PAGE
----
Thanks to this, it’s possible to truly enjoy the workouts via the two-channel, 3W front-facing speakers that are built into the 41cm touchscreen display, which in turn is elegantly bolted onto the rowing machine itself.

READ NEXT: Concept2 RowErg rowing machine review

Alternatively, it’s really simple to pair Bluetooth headphones via an option in the setting menu, while Bluetooth and Ant+ enabled heart rate monitors can also be synced with the system in exactly the same way.

The only other downside of the Wave is the seat, which features two rollers, as opposed to the ten found on the original Hydrow Rower. We noticed the difference here, as it didn’t feel as smooth as the original model, while there’s also a small amount of lateral play.

Hydrow could also expend some effort on making the seat itself more comfortable. There’s not a huge amount of cushioning which can easily lead to a numb bum, especially when undertaking a relatively epic rowing session.

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How much experience do I need to use it?

None really. Hydrow is committed to getting as many people into rowing as possible, so offers all manner of tuition videos that help with technique.

In my eyes, at least, this is one of the best features of the Hydrow ecosystem. It’s great having professional rowers on hand to build strength, improve stroke technique and generally help you get better at it.

However, the comparisons with Peloton really end here, as we found the workouts generally to be less motivating and involving. There’s simply more energy to a Peloton spin class, the music plays a greater role and it really feels as if you’re in the studio with fellow fitness enthusiasts.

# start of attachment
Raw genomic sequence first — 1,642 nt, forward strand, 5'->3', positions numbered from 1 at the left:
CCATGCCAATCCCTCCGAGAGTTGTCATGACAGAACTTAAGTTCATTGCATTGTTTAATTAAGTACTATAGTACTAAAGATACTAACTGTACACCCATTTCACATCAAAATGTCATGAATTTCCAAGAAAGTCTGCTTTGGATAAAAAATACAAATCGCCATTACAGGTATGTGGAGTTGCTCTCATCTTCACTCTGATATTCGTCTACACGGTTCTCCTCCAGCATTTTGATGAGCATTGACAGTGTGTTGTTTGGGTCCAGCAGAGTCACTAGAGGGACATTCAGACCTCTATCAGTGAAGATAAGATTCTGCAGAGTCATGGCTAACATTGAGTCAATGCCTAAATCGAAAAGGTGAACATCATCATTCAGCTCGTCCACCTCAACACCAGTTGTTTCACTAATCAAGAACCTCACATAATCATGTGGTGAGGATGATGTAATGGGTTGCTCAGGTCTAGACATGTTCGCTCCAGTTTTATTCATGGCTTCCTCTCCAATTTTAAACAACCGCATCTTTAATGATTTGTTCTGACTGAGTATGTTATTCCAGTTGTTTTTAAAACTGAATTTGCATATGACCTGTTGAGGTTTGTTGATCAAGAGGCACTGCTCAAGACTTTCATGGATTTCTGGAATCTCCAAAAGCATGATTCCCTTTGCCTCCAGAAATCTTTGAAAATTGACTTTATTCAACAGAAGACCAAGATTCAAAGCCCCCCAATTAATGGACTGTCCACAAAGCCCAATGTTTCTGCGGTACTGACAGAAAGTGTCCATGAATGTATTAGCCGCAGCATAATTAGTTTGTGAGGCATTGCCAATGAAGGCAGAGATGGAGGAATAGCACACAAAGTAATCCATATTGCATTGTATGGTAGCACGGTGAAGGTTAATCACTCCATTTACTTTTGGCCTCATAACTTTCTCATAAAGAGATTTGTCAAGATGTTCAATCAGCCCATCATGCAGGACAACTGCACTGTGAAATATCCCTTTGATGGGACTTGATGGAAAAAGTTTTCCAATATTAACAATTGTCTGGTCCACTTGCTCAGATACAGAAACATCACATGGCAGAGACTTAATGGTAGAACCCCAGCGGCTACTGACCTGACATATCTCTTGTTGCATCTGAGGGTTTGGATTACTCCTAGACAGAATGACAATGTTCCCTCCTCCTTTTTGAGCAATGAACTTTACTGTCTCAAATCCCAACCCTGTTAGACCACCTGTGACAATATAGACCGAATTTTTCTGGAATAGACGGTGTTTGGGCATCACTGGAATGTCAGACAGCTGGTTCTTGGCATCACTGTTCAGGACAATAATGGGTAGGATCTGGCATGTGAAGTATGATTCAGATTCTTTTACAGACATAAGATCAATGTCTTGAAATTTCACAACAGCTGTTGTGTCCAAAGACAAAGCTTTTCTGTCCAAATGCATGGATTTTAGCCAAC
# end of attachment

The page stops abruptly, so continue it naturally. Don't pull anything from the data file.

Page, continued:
The Hydrow experience is a little more detached, the music often being little more than faint muzak. Despite the fact that you can adjust the relative volume levels of both the instructor and soundtrack, the workouts do all start to feel a bit familiar after a while.

By way of comparison, we also tested the Ergatta Rower and app. This leans heavily on gamification as a motivational tool and immediately achieved a more intense workout.

There’s something about chasing virtual tokens via undulating levels of power output and stroke rates that really gets the heart rate going. With Hydrow, it feels all too easy to tune out of what the instructor is saying and slack off.

Should I buy it?

If you’re looking for a motivational instructor, and like the sound of rowing along to beautiful virtual videos filmed on real bodies of water, Hydrow has it nailed. This smaller Wave offers that experience in a more compact package, although it will still feel large in smaller rooms.

Thankfully, it can be stored vertically and wheeled around, while Hydrow sells a strap for safely securing it to a wall, useful if you have kids around.

That said, the £38 per month subscription will undoubtedly sting and there are cheaper options out there. You can pick up a rower that can act as a controller, such as the Concept2 RowErg for under £1,000 and then download an app like Asensei ($12.50 per month) or join Ergatta ($29 per month).

Granted, these aren’t as glossy and glamorous in concept, and they lack Hydrow’s wealth of off-rower workout options, but they could work out a more cost-effective option for many.